Week Of November 1, 2004By Chris Fullman
Posted at November 6, 2004 - 7:51 PM GMT
Soundtracks are as important to a production as its actors. Music can easily bring out emotion, quickly altering your mood to fit in with the production to bring you into their world for a moment. Titanic's emotional power wouldn't have been as strong if it weren't for James Horner's score, just as I Robot wouldn't have been as good with it's powerful message of humanity and its quest to perfect itself without Marco Beltrami's score.
One of the most brilliant pieces of music I've heard in a TV show would have to be this episode. The standout piece would have been when we are first shown the poor soul alongside the river, strangled.
The music scored for this scene, and carried on to later scenes and built upon could be described no less as "morbidly romantic." The strong brooding solo strings convey a sense of despair, hopelessness, sadness, while also adding a sense of intrigue and curiosity into the mix.
The strings reminded me of the above-mentioned I Robot score, as well as that of one of the most popular video games in history, Myst.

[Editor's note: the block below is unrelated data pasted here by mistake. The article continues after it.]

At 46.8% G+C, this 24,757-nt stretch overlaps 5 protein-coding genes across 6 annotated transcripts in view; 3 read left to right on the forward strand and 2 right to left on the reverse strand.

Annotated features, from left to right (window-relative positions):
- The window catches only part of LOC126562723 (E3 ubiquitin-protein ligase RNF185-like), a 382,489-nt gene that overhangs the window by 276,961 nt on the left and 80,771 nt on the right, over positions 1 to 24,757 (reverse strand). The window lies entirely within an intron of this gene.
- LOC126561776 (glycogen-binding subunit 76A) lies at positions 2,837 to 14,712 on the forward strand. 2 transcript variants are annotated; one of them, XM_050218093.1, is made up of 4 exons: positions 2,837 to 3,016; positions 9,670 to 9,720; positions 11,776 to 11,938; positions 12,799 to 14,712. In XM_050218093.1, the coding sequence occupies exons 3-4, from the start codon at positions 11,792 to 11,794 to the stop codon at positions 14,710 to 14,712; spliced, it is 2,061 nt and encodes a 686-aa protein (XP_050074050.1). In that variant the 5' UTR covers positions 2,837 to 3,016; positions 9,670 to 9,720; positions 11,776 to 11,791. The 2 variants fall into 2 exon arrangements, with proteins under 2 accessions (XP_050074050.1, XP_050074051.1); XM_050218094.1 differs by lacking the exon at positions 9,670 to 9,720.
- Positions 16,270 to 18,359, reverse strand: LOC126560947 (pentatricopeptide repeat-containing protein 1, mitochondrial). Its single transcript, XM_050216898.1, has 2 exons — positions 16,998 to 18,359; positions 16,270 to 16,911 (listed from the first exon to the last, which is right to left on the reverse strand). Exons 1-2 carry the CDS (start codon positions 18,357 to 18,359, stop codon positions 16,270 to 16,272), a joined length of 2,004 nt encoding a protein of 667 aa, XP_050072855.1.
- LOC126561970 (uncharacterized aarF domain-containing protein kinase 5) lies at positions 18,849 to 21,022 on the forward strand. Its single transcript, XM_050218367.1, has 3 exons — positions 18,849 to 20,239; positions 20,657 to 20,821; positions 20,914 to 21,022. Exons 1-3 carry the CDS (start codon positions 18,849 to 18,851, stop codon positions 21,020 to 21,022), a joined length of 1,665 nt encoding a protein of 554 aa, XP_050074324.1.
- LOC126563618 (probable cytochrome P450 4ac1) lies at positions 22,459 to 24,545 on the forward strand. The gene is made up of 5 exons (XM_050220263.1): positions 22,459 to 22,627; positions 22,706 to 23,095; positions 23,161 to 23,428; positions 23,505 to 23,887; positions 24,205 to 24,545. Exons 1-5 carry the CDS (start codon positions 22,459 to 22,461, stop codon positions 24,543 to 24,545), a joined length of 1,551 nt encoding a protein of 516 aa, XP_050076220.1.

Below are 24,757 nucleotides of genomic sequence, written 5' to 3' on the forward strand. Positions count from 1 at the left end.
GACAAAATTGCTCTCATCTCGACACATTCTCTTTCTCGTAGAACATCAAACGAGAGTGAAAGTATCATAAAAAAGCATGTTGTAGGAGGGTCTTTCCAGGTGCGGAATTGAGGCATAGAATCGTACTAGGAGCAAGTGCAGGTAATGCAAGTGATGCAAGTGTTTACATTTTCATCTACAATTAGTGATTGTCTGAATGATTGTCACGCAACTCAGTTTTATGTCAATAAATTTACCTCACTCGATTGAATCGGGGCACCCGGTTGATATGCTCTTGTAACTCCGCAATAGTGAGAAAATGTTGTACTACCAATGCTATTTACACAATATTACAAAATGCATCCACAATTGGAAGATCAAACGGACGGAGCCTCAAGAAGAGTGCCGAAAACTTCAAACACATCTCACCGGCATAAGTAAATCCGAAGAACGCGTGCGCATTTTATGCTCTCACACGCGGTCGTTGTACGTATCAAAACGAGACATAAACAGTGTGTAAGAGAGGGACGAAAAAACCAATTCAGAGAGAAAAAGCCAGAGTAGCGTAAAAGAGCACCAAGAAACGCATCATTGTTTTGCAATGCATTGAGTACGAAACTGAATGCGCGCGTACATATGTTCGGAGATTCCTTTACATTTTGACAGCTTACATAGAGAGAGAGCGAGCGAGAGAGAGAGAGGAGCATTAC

However, disappointment appears when this reoccurring theme is not brought back during the most chilling scene in the episode, when the killer confesses that there is nothing more satisfying then watching the life fade away in the eyes of the deceased as they die. This would have been potentially jarring if the theme was in the background bringing back the sense of despair, hopelessness, and sadness. Instead, the scene probably invoked a sense of disbelief and shock.
Sometimes episodes don't require music, per say, as music may just get in the way of great movie telling. Part of the reason why the ambient/atmospheric genre in music is becoming so widespread is that you can listen to it without listening to it.
It adds as a background replacement to the regular white noise we all hear in everyday life. There are no lyrics; there are usually hints of music, or music weaving in and out of the composition, carrying us along on a journey.
This episode of CSI relied heavily on ambient/atmospheric presence rather than the standard score John M. Keane provides. That isn't to say that John didn't do the music, because it does take strong composers to create the perfect arrangement of ambience to a piece.
John does this, and there are very subtle hints of music in the mostly-ambient episode that uses heavy delay, reverb, and other filters to get just the right sound.
The only real strong musical piece in the episode is where Catherine and Grissom find the note in the doll's mouth, and as they pull it out, you almost hear a muted/muffled/ethereal woman's voice, that almost sounds hauntingly ghostly. This was a very good effect, as it helped the hairs raise on the back of your neck as the words "I have her" are shown on the scene.
Chris Fullman is a regular contributor to CSI Files. To learn more about him, visit his website.